But what truly sets the documentary apart are comical reenactments starring Glenn Howerton (of the TV show , and husband to one of the film’s producers, Jill Latiano) and Sarah Minnich () as the Alters. The actors also play the couple’s fictional counterparts, lifted from Jerry’s book of short stories, , self-published in 2011.
“Jerry’s stories are so poorly written and over-the-top, so I wanted to lean into that rather than doing something very serious with the reenactments,” Otto said.
These writings, which Jerry told his nephew were based on his real-life experiences, actually provide some of the most compelling evidence that the Alters really did steal the de Kooning. But if the book is a confession, it is hard to tell where reality ends and fiction begins.
One story is about a woman and her granddaughter who visit a museum and make off with a valuable emerald from the galleries, creating a hidden display case at home where only they can enjoy it. The parallel with the stolen de Kooning, visible only from inside the Alters’ bedroom with the door closed, is undeniable.
Another is about a couple who “had a double life,” and “saw themselves as masters of victimless crimes.” A third, about a homeowner murders a Mexican day laborer for seducing his wife and buries him in his septic tank, hints at an even darker secret. Why, exactly, did the Alters refuse to replace their overflowing septic tank after 40 years, to the point of asking guests not to flush so they could dispose of excrement in the trash?
Otto draws on the text to build a psychological profile of Jerry, a man who believed in his own greatness but craved a wider recognition that eluded him. Why not prove his worth by getting away with an audacious crime, and living with the evidence just under everyone’s noses?
In the stories, “he’s the hero,” Otto said. “All these daring things are happening, and he’s in the thick of it.”
, which premiered last month at the South by Southwest film festival, offers a fascinating portrait of a couple who may or may not gotten their thrills through stealing valuable works of art—and yes, works plural, not just the de Kooning.
There are the Alters’ travel photos from exotic locations the world over, which include many snapshots of museum treasures in glass cases—were they casing the joint, looking for security weaknesses to exploit in pursuit of their latest treasure?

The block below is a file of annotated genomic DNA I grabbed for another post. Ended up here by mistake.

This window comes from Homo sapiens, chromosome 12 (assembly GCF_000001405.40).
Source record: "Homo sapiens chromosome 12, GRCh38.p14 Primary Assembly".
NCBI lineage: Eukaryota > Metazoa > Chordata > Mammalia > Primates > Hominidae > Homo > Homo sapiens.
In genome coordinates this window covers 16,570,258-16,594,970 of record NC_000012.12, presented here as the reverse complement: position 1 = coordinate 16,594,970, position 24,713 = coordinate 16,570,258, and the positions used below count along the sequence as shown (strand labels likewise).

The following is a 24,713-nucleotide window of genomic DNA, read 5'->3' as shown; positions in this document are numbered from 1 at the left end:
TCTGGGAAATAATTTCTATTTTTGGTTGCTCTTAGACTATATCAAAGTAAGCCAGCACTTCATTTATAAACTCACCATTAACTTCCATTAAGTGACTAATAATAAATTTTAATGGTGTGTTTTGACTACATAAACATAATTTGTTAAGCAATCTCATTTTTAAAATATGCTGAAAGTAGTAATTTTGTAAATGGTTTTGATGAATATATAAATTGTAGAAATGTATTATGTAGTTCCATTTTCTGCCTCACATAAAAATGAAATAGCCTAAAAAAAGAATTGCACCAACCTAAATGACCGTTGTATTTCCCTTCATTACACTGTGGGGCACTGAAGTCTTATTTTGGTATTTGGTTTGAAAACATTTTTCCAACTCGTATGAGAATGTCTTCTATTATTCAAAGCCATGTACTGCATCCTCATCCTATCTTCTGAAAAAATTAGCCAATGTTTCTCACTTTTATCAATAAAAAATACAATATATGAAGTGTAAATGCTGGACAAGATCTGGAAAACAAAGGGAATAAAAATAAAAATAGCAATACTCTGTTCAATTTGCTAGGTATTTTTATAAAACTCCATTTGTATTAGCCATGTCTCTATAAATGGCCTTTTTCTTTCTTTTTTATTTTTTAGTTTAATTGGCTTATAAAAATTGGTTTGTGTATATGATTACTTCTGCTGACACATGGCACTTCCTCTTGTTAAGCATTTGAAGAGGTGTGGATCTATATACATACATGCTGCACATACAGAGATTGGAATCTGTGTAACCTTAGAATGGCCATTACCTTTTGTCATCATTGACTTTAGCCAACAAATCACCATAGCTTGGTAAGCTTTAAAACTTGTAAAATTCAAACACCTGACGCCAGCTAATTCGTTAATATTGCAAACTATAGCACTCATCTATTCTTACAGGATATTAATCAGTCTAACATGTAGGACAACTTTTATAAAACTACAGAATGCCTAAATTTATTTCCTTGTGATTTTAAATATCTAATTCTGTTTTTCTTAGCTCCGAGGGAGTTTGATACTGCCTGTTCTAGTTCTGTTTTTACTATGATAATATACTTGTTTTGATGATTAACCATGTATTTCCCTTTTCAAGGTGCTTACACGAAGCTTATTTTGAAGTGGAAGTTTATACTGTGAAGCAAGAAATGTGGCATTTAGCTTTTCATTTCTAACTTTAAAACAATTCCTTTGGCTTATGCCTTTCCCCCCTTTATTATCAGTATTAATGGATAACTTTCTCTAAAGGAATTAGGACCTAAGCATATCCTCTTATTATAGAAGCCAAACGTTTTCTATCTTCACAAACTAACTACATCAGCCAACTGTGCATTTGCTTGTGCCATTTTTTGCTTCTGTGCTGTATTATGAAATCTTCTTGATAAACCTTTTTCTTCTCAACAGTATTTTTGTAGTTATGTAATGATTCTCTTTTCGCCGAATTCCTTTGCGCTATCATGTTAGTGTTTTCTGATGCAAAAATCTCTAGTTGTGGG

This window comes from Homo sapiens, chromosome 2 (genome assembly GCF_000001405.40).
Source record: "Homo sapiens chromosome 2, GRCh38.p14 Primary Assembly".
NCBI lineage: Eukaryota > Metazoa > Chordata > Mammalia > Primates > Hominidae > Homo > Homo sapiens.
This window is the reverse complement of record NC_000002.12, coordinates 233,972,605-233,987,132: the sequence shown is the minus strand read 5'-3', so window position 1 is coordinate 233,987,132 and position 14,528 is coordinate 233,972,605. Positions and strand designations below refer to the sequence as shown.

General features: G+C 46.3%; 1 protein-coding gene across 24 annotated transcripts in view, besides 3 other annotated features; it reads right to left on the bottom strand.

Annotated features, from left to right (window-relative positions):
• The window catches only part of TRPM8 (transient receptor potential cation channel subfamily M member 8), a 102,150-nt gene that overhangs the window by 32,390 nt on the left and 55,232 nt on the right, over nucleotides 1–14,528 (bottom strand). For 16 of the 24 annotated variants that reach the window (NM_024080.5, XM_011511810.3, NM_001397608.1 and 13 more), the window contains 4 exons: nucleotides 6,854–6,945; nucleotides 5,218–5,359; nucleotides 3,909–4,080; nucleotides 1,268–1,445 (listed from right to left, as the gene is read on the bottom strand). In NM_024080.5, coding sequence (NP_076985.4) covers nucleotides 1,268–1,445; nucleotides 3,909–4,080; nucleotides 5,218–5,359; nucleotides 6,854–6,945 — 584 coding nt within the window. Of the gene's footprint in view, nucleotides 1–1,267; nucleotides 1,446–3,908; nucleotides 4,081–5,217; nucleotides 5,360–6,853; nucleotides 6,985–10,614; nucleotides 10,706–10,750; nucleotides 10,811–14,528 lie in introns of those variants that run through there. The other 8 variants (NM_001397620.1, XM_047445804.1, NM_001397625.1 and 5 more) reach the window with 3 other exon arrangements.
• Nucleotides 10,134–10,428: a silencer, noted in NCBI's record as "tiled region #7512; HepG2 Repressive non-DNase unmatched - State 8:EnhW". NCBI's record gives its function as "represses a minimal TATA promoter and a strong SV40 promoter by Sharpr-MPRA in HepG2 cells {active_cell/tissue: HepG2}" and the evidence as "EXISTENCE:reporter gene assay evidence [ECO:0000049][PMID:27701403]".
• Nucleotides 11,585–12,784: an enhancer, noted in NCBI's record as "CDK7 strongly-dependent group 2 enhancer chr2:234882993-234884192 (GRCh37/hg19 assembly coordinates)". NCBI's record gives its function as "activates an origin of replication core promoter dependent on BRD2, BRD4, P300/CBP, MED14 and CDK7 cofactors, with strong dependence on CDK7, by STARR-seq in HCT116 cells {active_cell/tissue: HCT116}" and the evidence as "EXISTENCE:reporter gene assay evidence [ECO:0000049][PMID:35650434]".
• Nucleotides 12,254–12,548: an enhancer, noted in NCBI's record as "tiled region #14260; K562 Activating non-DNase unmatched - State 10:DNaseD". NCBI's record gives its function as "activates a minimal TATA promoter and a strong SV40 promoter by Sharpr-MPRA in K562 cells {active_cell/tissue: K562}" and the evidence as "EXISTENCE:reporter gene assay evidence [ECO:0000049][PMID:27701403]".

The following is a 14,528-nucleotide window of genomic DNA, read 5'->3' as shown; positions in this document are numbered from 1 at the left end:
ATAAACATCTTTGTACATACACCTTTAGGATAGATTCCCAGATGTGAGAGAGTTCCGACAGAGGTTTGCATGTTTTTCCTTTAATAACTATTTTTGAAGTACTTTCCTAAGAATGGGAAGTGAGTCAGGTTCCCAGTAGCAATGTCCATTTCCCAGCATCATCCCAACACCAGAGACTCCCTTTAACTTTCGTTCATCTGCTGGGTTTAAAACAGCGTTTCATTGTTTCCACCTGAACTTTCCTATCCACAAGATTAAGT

And then there was their art collection, much of which the Alters’ family donated to the local Town and Country Garden Club. A bronze the couple had always claimed was a mere reproduction of a Frederic Remington proved to be an original, and was one of five valuable artworks that were ultimately auctioned for hundreds of thousands of dollars at Sotheby’s New York, including pieces by Joseph Henry Sharp and R.C. Gorman.
It was an unexpected windfall for the garden club, but did it represent the ill-gotten gains of a series of thefts? The FBI has run those works through their database, and there is nothing matching any known stolen art—but the agency hasn’t ruled it out, either.
The documentary also presents the possibility that the Alters were responsible for the theft of a $1 million Native American chief’s blanket from the Amerind Museum in Dragoon, Arizona. The stolen artwork was never recovered, but some of the Alters’ family and friends recalled the couple mentioning that their sizable collection of Native American rugs included one very valuable piece.
The 1989 heist employed the same M.O. as the de Kooning robbery, with a woman accomplice distracting the guard while the man makes off with the artwork. The theft also took place on a day when the Alters would have been driving home from the airport in Arizona, with the museum conveniently located along their way.
On the days of both heists, Rita’s normally detailed datebook in which she recorded their activities is suspiciously blank.
The film leaves viewers wondering who the Alters really were, and about the true extent of their criminal activities. But the lingering mystery is intentional.
“I think the crime itself doesn’t need to be solved,” Otto said. “I love chatting about the possibilities—what’s real, what’s not.”
The Thief Collector